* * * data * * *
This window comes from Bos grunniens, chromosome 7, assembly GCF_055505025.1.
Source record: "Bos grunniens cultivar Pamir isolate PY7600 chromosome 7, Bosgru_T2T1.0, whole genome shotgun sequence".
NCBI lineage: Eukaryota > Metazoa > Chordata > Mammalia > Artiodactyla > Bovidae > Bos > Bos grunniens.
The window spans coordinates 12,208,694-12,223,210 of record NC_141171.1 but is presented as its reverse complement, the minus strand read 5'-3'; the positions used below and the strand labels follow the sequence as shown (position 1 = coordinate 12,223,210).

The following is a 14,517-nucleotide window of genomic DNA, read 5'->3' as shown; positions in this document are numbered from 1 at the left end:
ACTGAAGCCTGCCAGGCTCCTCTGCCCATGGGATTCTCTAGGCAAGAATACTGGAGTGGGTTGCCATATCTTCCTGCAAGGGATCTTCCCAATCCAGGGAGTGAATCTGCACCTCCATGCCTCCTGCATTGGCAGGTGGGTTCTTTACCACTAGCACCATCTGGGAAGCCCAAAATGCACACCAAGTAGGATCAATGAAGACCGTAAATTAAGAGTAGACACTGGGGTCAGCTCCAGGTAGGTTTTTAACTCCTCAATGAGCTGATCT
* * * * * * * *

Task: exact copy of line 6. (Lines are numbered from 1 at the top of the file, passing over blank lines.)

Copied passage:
ACTGAAGCCTGCCAGGCTCCTCTGCCCATGGGATTCTCTAGGCAAGAATACTGGAGTGGGTTGCCATATCTTCCTGCAAGGGATCTTCCCAATCCAGGGAGTGAATCTGCACCTCCATGCCTCCTGCATTGGCAGGTGGGTTCTTTACCACTAGCACCATCTGGGAAGCCCAAAATGCACACCAAGTAGGATCAATGAAGACCGTAAATTAAGAGTAGACACTGGGGTCAGCTCCAGGTAGGTTTTTAACTCCTCAATGAGCTGATCT